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HASSO HERING

A perspective from Oregon’s mid-Willamette Valley

Little libraries: Long may they last

Written April 29th, 2016 by Hasso Hering
On Ninth: No problem for a guy on a bike to read the titles and borrow a book.

On Ninth: No problem for a guy on a bike to read the titles and borrow a book.

So if I wanted to sample the books in this Little Free Library, I could do so without even getting off the bike. Perfect! And because of the thoughtful placement of pavers, pedestrians could do so too without getting bark dust on their shoes. Looks like great spot, and I’m glad no regulations have gotten in the way.

Around Oregon and indeed the world, those little free libraries have been popping up like mushrooms after a warm rain. Scores of these impromptu public book shelves exist in the Willamette Valley alone. They even have a national organization that issues charters (www.littlefreelibraries.org), though no one needs anything official to set one up. It helps to have carpentry skills, though, and of course a small supply of gently used books to make a start.

Back on Feb. 14 I ran a story about a little street library on Grandview Drive in North Albany. Last week I came across another one, in the 1100 block of Ninth Avenue S.W. Then I saw an article in The Atlantic. It appeared in February 2015 under the title, “The Danger of Being Neighborly Without a Permit.” It seems that in few places around the country (Shreveport, La., and Los Angeles were mentioned by name), bureaucrats got in the way at least temporarily. They were talking permits and zoning rules, that sort of thing.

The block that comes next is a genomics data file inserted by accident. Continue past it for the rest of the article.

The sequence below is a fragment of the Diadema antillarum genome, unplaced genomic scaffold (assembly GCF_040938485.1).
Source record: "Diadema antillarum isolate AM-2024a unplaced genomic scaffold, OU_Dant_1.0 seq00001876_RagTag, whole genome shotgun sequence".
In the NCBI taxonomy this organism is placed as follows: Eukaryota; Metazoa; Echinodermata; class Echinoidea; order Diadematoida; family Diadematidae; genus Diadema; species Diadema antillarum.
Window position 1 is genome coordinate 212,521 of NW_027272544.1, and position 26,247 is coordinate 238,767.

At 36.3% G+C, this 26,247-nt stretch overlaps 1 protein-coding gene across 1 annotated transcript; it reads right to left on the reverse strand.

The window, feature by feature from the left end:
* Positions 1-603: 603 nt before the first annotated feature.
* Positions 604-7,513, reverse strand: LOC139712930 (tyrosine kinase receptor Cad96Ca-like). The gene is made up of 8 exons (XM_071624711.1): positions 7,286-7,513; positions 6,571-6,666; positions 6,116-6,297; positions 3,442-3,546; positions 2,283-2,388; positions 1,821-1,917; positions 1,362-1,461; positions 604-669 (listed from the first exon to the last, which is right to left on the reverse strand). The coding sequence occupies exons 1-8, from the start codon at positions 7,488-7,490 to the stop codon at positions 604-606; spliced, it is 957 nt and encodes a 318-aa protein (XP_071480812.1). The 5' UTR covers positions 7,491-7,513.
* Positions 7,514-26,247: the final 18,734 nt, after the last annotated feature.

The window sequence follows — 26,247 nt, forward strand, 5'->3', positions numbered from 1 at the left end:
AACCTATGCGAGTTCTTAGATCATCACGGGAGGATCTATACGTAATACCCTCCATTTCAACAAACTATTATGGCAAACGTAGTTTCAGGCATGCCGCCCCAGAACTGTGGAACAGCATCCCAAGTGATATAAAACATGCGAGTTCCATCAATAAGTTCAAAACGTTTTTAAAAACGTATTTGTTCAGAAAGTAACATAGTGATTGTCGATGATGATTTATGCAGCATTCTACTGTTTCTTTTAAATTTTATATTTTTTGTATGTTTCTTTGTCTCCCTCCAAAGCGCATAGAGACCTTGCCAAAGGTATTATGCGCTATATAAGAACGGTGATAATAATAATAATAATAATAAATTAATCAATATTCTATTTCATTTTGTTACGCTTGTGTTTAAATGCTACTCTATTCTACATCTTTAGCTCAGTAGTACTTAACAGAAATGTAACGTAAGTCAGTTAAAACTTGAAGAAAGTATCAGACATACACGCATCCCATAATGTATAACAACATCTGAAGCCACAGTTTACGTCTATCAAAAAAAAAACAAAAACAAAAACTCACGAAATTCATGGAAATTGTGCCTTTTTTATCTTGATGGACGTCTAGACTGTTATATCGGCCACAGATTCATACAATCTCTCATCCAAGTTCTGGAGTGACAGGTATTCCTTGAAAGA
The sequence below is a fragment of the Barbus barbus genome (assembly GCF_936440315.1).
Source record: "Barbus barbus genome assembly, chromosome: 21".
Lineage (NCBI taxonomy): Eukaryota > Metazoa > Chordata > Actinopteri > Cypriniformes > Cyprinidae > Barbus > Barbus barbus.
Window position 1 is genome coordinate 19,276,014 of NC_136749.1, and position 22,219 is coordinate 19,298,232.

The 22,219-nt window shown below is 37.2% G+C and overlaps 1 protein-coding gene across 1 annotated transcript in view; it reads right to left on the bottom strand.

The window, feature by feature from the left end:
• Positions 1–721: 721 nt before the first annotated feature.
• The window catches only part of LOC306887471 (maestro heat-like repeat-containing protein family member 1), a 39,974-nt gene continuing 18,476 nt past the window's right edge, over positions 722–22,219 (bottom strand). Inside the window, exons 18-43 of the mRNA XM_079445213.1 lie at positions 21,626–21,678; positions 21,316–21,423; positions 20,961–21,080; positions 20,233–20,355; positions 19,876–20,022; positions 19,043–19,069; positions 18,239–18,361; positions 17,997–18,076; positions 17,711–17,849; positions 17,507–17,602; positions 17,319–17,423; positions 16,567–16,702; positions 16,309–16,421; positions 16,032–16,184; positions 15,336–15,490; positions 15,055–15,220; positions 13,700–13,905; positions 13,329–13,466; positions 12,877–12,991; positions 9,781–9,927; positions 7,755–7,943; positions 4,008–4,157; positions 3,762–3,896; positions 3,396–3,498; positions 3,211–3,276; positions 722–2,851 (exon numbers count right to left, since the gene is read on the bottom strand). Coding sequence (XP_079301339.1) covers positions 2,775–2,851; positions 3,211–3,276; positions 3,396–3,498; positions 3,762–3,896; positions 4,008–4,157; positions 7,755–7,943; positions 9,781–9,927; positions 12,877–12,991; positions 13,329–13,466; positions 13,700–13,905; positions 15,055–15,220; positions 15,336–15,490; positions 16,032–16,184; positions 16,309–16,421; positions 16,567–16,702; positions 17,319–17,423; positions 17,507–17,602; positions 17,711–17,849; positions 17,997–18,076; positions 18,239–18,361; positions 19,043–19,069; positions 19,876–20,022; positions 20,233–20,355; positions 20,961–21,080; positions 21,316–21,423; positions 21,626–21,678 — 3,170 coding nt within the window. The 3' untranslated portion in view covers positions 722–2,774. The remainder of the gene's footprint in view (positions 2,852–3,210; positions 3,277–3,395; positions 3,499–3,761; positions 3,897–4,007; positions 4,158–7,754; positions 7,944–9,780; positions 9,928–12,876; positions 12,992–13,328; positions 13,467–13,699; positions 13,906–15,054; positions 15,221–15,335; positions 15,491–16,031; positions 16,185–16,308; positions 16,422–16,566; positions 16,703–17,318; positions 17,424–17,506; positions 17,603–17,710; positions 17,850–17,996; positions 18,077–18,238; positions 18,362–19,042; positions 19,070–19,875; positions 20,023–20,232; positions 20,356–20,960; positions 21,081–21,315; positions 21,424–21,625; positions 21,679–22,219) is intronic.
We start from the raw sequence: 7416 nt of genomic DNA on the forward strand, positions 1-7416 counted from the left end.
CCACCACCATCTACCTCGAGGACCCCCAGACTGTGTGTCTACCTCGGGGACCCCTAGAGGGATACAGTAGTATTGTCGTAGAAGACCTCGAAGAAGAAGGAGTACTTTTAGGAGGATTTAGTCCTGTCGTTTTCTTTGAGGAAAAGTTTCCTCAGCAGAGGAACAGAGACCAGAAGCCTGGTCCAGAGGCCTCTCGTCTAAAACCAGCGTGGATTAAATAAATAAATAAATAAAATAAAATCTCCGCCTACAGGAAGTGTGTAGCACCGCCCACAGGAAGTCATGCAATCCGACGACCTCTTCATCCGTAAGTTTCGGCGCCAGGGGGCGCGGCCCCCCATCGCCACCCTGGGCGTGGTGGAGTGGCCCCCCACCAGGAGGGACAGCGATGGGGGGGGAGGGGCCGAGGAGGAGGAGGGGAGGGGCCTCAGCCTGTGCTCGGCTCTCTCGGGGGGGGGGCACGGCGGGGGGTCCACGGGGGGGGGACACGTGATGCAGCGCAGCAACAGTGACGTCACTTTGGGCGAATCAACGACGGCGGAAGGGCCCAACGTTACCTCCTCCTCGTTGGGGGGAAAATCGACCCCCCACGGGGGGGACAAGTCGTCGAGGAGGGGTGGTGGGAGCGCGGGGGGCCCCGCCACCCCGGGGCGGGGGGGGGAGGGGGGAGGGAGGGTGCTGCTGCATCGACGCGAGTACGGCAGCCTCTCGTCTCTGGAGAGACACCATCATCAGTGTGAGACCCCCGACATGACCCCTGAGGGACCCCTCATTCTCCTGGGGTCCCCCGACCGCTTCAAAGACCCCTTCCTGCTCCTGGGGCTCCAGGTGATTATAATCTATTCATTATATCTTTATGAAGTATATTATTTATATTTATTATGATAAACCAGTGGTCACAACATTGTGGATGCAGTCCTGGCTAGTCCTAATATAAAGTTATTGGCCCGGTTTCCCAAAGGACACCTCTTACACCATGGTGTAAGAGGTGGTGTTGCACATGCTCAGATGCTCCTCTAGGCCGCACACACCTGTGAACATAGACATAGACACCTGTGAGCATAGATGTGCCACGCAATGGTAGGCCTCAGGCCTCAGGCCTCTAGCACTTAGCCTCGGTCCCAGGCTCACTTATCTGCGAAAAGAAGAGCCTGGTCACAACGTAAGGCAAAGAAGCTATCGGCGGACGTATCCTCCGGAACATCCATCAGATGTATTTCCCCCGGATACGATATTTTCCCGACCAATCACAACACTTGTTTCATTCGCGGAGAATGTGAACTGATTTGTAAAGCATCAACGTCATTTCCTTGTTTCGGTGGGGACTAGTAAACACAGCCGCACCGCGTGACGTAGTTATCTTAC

I asked Albany’s planning manager, Bob Richardson, if the city had any problem with these things. “These little libraries probably should not be put in public rights-of-way without first obtaining a permit,” he responded. (Oops!)

But that sounds more rigid than it probably is. Richardson went on: “In general, the city doesn’t regulate them if they are on private property. Ideally anyone installing one would locate underground utilities before digging or setting a post; they should not intrude in the public right-of-way and obstruct sidewalks, and should be placed to avoid obstructing vision of streets, sidewalks, and driveways. As long as they don’t create safety issues, we would tend to look at them like a fence post, or lawn ornament.”

Sounds pretty much like a sensible, live-and-let-live approach. Like, if they don’t cause any problem we won’t get in their way. Now, find one these neighborhood gems, check out a book, and leave one in return. (hh)

This one has been operating in Jacksonville, Ore., for some time.

This one has been operating in Jacksonville, Ore., for some time.

 

 



2 responses to “Little libraries: Long may they last”

  1. Jim Engel says:

    Kids reading books? In what era are you referring to HH..? In our area there is a school/Jr HS bus stop at our end of block. Most of the kids walking to it & in PM walking home have their heads bowed & electronic device in hand. And talk about gigantic back packs!!! Guess they’re reading a book on their device? JE

  2. centrist says:

    JE brings up interesting subjects
    Many adults in today’s society don’t relate to the young’uns fixating on electronic widgets. Wonder how many folks in the 15th century couldn’t relate to others fixating on books.
    Haven’t understood the need for huge backpacks when there’s so little homework. Are the lockers so small that the kids have to take everything with them at the end of the day and drag it back next??

 

 
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